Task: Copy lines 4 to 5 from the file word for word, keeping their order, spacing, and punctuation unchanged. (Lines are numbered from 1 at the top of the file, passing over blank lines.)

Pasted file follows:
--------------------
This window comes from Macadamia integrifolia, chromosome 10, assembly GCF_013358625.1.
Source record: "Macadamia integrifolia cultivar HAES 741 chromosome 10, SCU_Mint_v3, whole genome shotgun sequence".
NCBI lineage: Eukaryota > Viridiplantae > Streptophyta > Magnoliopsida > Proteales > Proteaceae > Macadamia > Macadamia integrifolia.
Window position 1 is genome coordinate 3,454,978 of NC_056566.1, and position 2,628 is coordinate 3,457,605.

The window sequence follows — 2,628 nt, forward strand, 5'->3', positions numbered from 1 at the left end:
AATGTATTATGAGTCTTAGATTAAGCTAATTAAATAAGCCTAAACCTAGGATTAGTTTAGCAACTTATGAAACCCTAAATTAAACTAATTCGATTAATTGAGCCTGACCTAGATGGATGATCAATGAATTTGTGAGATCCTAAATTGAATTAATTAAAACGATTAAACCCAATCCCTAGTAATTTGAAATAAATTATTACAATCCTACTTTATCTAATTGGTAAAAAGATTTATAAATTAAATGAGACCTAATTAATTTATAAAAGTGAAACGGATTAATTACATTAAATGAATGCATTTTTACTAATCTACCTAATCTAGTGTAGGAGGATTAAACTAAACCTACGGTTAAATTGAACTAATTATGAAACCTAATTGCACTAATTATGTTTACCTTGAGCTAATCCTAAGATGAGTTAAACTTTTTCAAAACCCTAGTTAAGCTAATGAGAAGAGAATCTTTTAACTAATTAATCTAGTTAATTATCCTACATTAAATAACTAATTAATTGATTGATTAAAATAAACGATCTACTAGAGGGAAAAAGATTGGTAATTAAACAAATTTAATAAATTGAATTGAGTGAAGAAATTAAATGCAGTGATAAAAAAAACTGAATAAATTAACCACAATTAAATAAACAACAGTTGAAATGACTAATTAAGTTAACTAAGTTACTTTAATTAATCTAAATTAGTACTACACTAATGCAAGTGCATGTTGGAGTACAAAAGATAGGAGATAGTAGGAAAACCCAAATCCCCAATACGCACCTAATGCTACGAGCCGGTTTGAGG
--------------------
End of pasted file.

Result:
Window position 1 is genome coordinate 3,454,978 of NC_056566.1, and position 2,628 is coordinate 3,457,605.

The window sequence follows — 2,628 nt, forward strand, 5'->3', positions numbered from 1 at the left end: